The three dimensions of interest are SES, immigration stance and redistribution stance. In three of the Vignettes, candidates vary on one of the dimensions and are identical on the other two. As an example, in one Vignette on candidate is for increased immigration and the other is against, but they are both for (against) increased demands on cash benefit recipients and both high (low) SES. In the 4th Vignette, one candidate is low SES and the other is high SES, and the policy stances are identical. However, their language varies, so that the low SES criticizes the state of affairs while the high SES candidate uses more neutral language. These four Vignettes allow me to look at the effects of treatment on preferring (1) an anti-immigration candidate (2) an anti-redistribution candidate, (3) a low SES candidate (in the case where the language of the low and high SES candidate is the same, as well as in the case where the language differs). Because I hold the other two dimensions constant I consider only the effect of e.g. SES, and not SES as a possible proxy for immigration/redistribution stance.
Secondary Outcomes
Secondary Outcomes (end points)
Policy preferences over immigration and redistribution, and trust in politicians.
Secondary Outcomes (explanation)
In these questions we ask respondents about their views on certain policies, e.g. financial aid, cash benefits, benefits to refugees, and trust that politicians do what is right.
Experimental Design
Experimental Design
First, we collect basic covariates, such as income, urbanization, and party ID. Respondents are then randomized, in equal proportion, into three treatment arms. These treatment arms are described under "intervention". Then we show the fictional candidates described under "primary outcomes", ask subjects to rank the three policies that they care most about. We then ask questions about beliefs about e.g. Denmark's future economy and number of immigrants. Then we ask the questions described under "secondary outcomes". Finally, we ask which proportion of different groups the responds believe that immigrants make up (e.g. financial aid recipients and cash benefit recipients).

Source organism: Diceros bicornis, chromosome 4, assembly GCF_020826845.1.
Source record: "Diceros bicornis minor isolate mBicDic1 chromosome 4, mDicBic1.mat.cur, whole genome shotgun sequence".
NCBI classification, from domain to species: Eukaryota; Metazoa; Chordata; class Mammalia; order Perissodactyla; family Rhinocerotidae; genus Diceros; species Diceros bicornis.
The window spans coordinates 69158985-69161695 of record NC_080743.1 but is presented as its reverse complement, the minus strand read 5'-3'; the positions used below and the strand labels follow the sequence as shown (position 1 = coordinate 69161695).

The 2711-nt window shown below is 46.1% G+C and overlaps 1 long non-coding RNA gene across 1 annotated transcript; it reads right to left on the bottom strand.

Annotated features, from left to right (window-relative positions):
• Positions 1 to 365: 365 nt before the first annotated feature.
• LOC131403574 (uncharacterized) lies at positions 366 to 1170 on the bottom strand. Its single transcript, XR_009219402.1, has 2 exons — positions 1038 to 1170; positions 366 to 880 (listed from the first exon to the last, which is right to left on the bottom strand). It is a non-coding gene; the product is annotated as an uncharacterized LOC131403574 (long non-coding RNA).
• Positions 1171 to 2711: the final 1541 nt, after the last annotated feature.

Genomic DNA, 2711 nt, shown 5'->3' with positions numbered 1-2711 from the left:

Experimental Design Details
Randomization Method
Randomization is done by a computer, using YouGov's algorithm.
Randomization Unit
Individual randomization
Was the treatment clustered?
Experiment Characteristics
Sample size: planned number of clusters
2000 individuals
Sample size: planned number of observations
2000 individuals
Sample size (or number of clusters) by treatment arms
About 640 individuals in control and each of the two treatment arms. 70 individuals answer a supplementary survey, and do not participate in the experiment.
Minimum detectable effect size for main outcomes (accounting for sample design and clustering)
Supporting Documents and Materials

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IRB Name
UC Berkeley Committee for Protection of Human Subjects
IRB Approval Date
IRB Approval Number
Post Trial Information
Study Withdrawal
Is the intervention completed?
Is data collection complete?
Data Publication
Data Publication
Is public data available?
Program Files
Program Files
Reports and Papers
Preliminary Reports
Relevant Papers